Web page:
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I have a simple algebraic topology question. Let $M$ and $N$ be 2-dimensional oriented manifolds (say $H^{2}(M,\mathbb{Z})\cong \mathbb{Z}\alpha_{M}$ and $H^{2}(M,\mathbb{Z})\cong \mathbb{Z}\alpha_{N}$). Assume that a finite group $G$ acts on $M$ and $N$ in such a way that $G$ preserves the orientation of $M$ and $N$ and the induced action of $G$ on $M\times N$ has no fixed point. Then $$ X=(M\times N)/G $$ is a 4-dimensional oriented manifold.

I would like to understand the intersection form on the middle cohomology $H^{2}(X,\mathbb{Z})$. There is a ono-to-one correspondence between $$ H^{2}(X,\mathbb{Z}) \ \longleftrightarrow H^{2}(M\times N,\mathbb{Z})^{G}, $$ i.e. any $G$-invariant element of $H^{2}(M\times N,\mathbb{Z})$ descends to $H^{2}(X,\mathbb{Z})$ and any element of $H^{2}(X,\mathbb{Z})$ can be pulled back to $H^{2}(M\times N,\mathbb{Z})^{G}$ by the quotient map. Since the $G$-action is free, the intersection form on $H^{2}(X,\mathbb{Z})$ is given by the intersection form on $H^{2}(M\times N,\mathbb{Z})^{G}$ divided by $|G|$. So, any intersection number on $H^{2}(M\times N,\mathbb{Z})^{G}$ must be a multiple of $|G|$.

On the other hand we have $$ p_{1}^{*}(\alpha_{M}), \ p_{2}^{*}(\alpha_{N})\in H^{2}(M\times N,\mathbb{Z})^{G} $$ (because $G$ preserves both $M$ and $N$) and $$ p_{1}^{*}(\alpha_{M})\cup \ p_{2}^{*}(\alpha_{N})=\alpha_{M\times N} $$ where $p_{i}$ is the $i$-th projection of $M\times N$ and $H^{2}(M\times N,\mathbb{Z})\cong \mathbb{Z}\alpha_{M\times N}$. This means that the intersection number $p_{1}^{*}(\alpha_{M})\cup \ p_{2}^{*}(\alpha_{N})$ is 1, not divisible by $|G|$ (unless $G$ is trivial).

Could anyone point out what is wrong with my argument?

Thank you in advance.

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Dear Michel, I didn't look carefully at your argument, but your claim about the cohomology of $X$ coinciding with the invariant cohomology is incorrect in general; rather, there is the Hochschild--Serre spectral sequence $E_2^{p,q} := H^p\bigl(G,H^q(M\times N,\mathbb Z) \bigr) \implies H^{p+q}(X,\mathbb Z).$ (Note that if we used $\mathbb Q$ coefficients rather than $\mathbb Z$-coefficients, then, since the higher group cohomology of the finite group $G$ with coefficients in a $\mathbb Q$-vector space vanishes, we would just get that the $\mathbb Q$-cohom. of $X$ equals the invariant ... –  Matt E Aug 6 '12 at 2:51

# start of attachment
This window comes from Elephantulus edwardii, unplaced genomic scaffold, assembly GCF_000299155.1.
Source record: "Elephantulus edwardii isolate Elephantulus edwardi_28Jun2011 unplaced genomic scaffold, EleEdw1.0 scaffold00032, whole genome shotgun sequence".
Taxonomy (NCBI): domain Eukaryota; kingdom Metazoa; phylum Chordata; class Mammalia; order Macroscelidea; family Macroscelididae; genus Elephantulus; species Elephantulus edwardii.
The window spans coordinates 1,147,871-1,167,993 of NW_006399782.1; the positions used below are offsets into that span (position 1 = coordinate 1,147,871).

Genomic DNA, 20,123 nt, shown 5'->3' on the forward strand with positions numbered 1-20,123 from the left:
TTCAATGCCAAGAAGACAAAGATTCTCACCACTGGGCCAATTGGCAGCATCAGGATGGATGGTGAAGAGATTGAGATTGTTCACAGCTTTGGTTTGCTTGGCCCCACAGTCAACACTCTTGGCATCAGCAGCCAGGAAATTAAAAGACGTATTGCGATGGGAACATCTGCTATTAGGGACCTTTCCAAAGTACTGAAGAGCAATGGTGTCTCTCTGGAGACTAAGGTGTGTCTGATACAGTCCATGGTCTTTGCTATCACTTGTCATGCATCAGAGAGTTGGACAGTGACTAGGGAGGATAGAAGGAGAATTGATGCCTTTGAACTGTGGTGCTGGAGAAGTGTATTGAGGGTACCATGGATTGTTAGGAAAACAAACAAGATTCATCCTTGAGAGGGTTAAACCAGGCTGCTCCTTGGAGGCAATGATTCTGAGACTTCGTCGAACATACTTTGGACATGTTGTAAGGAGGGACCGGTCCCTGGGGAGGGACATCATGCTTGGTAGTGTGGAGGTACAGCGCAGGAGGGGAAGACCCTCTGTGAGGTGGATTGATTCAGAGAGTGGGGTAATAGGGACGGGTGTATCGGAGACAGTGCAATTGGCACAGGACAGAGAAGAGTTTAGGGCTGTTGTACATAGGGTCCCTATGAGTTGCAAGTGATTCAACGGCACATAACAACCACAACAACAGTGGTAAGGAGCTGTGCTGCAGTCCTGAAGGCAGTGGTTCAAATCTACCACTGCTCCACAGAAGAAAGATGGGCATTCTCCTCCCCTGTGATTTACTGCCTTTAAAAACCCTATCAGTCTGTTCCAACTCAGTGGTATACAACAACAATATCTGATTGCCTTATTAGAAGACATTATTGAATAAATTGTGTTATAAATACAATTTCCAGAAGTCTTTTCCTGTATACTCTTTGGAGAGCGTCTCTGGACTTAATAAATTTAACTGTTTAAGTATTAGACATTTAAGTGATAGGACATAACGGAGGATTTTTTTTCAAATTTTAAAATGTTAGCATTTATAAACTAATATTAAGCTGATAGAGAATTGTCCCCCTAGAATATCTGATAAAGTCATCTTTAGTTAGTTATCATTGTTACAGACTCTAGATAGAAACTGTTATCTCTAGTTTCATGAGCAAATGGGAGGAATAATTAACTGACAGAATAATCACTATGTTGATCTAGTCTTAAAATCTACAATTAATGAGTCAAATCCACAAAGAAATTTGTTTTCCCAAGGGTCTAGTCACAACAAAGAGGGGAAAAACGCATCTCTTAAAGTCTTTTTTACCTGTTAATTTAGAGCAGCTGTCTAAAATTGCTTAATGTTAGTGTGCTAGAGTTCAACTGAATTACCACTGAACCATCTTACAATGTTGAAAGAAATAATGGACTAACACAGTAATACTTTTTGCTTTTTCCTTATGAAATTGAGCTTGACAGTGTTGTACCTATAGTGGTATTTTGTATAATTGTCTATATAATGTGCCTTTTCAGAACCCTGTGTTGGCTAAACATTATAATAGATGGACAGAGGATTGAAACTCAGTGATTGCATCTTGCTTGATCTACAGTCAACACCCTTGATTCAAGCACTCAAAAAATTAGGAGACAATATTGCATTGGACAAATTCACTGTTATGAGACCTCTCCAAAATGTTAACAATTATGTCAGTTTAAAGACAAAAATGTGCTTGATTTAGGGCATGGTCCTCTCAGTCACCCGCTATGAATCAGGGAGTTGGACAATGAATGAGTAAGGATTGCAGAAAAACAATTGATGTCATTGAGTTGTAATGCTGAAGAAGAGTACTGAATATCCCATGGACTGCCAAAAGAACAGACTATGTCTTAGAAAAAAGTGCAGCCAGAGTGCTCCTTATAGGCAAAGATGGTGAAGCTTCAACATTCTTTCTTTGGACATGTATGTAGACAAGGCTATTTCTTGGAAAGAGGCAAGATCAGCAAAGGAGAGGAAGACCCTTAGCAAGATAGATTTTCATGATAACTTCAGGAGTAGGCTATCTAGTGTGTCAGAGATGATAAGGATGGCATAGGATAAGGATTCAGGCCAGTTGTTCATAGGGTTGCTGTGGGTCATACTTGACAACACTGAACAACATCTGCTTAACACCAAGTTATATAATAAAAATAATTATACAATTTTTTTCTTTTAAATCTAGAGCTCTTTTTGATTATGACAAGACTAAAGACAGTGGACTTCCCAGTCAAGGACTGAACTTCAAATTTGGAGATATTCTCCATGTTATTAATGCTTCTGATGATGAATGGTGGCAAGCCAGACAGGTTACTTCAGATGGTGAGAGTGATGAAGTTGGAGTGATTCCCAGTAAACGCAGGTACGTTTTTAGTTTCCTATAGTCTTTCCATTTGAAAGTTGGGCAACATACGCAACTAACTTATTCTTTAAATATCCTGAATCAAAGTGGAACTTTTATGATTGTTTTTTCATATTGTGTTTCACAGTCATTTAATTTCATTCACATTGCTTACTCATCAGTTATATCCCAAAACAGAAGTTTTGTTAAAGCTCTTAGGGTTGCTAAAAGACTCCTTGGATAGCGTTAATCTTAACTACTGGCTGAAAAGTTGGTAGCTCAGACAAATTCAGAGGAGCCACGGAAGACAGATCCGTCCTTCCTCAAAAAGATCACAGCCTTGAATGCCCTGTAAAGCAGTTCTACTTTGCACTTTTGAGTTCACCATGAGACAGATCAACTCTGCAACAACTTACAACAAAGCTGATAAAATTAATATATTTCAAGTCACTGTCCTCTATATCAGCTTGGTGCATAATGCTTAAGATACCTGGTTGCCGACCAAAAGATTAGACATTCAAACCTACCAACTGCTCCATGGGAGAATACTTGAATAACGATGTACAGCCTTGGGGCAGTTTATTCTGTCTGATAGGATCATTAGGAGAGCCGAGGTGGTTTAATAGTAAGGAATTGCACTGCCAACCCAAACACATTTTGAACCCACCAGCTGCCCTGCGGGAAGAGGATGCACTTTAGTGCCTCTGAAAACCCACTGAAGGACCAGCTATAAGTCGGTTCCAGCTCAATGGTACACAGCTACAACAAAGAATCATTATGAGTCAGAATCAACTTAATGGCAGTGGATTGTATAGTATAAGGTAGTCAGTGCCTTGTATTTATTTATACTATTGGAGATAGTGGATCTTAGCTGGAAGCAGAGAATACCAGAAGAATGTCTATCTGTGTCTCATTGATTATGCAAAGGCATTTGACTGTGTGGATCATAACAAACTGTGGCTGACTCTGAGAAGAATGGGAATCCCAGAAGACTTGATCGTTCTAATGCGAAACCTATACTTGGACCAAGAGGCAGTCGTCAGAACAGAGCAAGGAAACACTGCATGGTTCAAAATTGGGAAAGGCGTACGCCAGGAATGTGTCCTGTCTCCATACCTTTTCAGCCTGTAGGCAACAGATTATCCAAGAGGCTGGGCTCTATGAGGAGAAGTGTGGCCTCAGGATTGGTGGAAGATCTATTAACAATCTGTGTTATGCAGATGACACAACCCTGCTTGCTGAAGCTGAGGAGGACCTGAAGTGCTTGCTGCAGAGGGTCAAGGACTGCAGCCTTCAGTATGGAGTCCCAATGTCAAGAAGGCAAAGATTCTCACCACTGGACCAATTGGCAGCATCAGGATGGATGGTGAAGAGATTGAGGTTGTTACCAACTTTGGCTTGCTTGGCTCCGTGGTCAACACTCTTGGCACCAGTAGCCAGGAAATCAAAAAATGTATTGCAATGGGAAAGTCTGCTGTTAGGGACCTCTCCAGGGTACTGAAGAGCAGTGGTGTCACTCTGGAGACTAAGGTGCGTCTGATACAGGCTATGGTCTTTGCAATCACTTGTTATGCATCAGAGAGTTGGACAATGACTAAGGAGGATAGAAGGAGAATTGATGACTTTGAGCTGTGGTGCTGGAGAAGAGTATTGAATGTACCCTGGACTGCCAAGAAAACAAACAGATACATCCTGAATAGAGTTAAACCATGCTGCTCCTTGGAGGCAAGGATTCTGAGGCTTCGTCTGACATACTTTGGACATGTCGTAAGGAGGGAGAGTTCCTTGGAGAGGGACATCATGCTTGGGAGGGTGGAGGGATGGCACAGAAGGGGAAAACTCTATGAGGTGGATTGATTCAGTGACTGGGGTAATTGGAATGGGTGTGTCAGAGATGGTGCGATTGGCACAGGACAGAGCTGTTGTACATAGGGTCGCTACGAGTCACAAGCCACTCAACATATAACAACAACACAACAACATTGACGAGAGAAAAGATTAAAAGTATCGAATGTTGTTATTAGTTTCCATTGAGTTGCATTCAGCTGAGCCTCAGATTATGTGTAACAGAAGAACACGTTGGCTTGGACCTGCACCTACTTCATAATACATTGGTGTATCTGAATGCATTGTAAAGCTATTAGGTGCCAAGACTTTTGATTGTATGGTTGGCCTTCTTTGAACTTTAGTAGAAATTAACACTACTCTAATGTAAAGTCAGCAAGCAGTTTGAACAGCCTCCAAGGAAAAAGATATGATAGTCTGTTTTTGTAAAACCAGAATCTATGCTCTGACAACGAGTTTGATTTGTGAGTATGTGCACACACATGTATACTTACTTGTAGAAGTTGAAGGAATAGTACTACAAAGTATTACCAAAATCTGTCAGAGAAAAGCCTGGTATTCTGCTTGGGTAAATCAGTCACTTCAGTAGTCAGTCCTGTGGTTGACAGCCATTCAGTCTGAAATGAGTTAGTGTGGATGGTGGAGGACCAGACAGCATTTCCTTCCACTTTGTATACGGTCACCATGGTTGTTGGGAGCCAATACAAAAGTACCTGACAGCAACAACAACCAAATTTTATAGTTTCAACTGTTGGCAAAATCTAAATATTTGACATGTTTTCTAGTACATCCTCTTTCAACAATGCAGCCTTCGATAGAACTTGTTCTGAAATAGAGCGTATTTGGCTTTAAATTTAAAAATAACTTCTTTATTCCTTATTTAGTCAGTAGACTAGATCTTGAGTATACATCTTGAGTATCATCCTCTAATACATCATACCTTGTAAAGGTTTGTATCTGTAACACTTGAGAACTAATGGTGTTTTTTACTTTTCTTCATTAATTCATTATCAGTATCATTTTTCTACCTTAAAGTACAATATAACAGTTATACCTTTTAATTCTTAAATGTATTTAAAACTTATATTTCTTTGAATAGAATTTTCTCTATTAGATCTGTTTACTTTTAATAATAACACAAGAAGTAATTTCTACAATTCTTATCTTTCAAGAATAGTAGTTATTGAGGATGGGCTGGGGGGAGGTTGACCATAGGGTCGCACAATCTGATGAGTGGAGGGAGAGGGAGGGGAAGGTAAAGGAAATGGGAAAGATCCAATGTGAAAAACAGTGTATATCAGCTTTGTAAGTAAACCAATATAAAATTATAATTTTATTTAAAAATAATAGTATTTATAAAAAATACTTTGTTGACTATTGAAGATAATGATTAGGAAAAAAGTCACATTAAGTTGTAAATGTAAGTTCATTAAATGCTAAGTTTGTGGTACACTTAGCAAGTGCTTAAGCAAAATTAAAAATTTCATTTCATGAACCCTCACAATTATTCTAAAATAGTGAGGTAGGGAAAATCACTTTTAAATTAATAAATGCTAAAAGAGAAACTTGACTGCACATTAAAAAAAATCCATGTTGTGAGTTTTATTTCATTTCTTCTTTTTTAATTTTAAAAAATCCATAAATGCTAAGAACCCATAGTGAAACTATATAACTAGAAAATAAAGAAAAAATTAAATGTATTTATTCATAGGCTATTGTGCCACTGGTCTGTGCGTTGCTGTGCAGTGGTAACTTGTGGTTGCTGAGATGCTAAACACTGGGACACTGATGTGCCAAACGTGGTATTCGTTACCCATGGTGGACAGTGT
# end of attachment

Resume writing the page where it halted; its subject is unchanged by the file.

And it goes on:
... $\mathbb Q$-cohom. of $M\times N$. But this certainly needn't be true for $\mathbb Z$-cohomology. (As a toy example, consider the case of quoienting out $S^2$ by the free $\mathbb Z/2\mathbb Z$-action to get $\mathbb R P^2$, as discussed in this answer.) Regards, –  Matt E Aug 6 '12 at 3:43
    
Thank you for the detailed answer. I was not aware of the Hochschild--Serre spectral sequence. I still think that my argument about the intersection form works, mod torsion part. –  Michel Aug 6 '12 at 5:28
2  
Dear Michel, Still without having thought through the details of your situation, note that the HS spectral sequence won't just come into the torsion part, but can also cause some map that you might naively guess to be an isomorphism to instead by an injection whose image has finite, but non-trivial, index in the target. This index would be caused by the non-vanishing of some higher group cohomology, and so would involve primes dividing $|G|$. Since your problem involves exactly the problem of whether a certain number is divisible by $|G|$, it seems that the phenomenon I'm discussing ... –  Matt E Aug 6 '12 at 6:02
    
... might play a role. Regards, –  Matt E Aug 6 '12 at 6:04
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1 Answer

Why not try out both arguments on a specific example?

Take $M = N = S^1\times S^1$ and $G = \mathbb{Z}/2\mathbb{Z}$ acting by $-1 *(\theta,\phi) = (\theta +\pi,\phi +\pi)$. Then this action is free on each of $M$ and $N$, so the induced action on $M\times N$ is certainly free.

In this case, $(M\times N)/ G \cong (S^1)^4$, since, for example, $(M\times N)/ G$ is a compact abelian Lie group. (I'm sure there's an easy direct way to see it).

So, what do both computations give you? Which one must be wrong?

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More generally, there is a free action of $G=\mathbb{Z}/n\mathbb{Z}$ on $M$ (whose quotient is still $M$) , so $(M\times N)/G \cong (S^1)^4$ for any of these $G$. That should really help narrow things down. –  Jason DeVito Aug 5 '12 at 19:00
    
Your action has a fixed point, namely the origin. $G=\mathbb{Z}/2\mathbb{Z}$ must act on $S^{1}\times S^{1}$ as translation by a 2-torsion point. I still don't understand what's wrong in my argument. –  Michel Aug 5 '12 at 19:09
    
@Michael: You're right about the action, I'll correct it now. With out you supplying details to your first argument, I'm not sure why it's wrong. I'm not sure I could figure it out any way, as I'm only vaguely familiar with invariant (co)homology. –  Jason DeVito Aug 5 '12 at 21:43
    
I added some argument. I have seen the correspondence between invariant cohomology and cohomology downstairs many times, so this must be OK. Then the latter half seems trivial. –  Michel Aug 5 '12 at 23:46
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